According to this reasoning, we can rather confidently assume that the solid cores of Saturn and Jupiter, undoubtedly larger than the inferior planets, surely rotate no faster than once in twenty-fours hours and very possibly even more slowly. In other words the minerals in their shrouds are revolving around the cores as independent satellites with velocities which prevent them from descending immediately to the cores. The same thing surely must be true also of Neptune and Uranus.
In the case of Venus it would seem more logical to conclude that its colorless shroud, being very much less bulky and hugging close to the planet’s core, is rotating either at orbital speed or with the core, like Earth’s air envelope is doing. If it is revolving at orbital speed, independently of the core, it may continue to do so forever inasmuch as Venus has no satellite, which, revolving more slowly than the core rotates, would pull back against the shroud and reduce the revolutional velocity of the latter until it would eventually descend to the core.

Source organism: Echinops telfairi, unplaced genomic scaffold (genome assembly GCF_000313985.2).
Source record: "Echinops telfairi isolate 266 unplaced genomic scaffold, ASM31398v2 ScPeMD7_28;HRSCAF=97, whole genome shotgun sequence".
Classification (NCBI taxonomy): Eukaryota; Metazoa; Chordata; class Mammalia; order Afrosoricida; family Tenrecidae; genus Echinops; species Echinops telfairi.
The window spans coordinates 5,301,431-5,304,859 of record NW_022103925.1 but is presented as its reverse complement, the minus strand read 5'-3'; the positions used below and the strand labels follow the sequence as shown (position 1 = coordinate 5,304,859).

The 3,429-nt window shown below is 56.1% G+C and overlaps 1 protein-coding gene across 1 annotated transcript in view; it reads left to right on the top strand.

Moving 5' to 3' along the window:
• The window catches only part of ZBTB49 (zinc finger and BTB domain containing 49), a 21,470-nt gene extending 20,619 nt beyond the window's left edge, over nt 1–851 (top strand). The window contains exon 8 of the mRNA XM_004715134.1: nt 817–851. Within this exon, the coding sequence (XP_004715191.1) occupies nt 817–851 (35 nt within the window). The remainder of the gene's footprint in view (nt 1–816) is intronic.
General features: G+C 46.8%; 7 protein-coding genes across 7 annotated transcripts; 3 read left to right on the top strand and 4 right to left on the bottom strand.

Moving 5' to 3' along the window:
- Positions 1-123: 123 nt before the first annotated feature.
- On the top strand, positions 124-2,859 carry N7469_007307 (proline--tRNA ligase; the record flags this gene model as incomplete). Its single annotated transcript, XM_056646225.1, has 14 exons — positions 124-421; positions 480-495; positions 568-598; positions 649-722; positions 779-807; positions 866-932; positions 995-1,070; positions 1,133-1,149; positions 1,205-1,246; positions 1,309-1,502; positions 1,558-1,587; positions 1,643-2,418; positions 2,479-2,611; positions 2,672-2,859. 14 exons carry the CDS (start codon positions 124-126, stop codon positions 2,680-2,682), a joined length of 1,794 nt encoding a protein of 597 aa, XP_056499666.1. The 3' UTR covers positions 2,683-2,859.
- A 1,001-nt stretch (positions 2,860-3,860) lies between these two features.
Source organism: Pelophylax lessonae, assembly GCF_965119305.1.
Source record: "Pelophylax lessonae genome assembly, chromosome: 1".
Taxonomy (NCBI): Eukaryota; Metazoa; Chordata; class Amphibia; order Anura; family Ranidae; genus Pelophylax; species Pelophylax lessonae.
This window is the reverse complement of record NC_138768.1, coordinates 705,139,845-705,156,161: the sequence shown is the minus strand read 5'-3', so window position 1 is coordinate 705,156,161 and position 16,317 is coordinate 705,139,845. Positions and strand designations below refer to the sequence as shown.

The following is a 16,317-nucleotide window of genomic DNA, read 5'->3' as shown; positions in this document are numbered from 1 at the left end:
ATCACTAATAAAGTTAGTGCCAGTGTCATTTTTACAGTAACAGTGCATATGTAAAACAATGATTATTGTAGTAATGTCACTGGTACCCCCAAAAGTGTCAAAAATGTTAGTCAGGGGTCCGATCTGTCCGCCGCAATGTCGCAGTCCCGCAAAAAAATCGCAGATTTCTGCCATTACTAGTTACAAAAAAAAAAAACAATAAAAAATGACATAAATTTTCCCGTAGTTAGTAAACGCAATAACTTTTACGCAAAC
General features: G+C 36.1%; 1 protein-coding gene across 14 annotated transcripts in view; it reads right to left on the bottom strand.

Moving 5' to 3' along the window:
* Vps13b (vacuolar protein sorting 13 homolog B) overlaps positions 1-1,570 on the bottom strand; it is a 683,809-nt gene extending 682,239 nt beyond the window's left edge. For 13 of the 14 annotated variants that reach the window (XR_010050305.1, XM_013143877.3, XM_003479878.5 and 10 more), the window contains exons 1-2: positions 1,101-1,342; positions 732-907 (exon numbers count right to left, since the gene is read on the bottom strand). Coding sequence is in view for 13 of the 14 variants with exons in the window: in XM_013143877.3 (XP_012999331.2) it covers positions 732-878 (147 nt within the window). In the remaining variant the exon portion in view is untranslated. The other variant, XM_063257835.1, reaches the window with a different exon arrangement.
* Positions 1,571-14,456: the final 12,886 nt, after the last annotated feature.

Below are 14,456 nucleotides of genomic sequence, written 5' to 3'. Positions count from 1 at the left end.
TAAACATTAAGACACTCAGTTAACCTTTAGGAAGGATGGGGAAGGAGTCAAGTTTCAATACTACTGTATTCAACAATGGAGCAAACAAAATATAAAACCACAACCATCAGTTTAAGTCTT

In these tenuous envelopes surrounding and obscuring the cores of the planets we perceive what would seem to be unquestionable examples of primordial aqueous and other mineral matter gradually approaching ultimate incorporation into the crusts of the planets. We see this material losing momentum and revolving more slowly toward the poles than at the equators. Hence it must be gravitating from equatorial regions toward the poles, indicating that it once must have been incorporated in equatorial ring systems. Possibly we even see it falling to the cores of the planets, as evidenced by the flattened, depressed polar portions of the tenuous envelopes. More conclusive proof to substantiate our deductions can scarcely be imagined.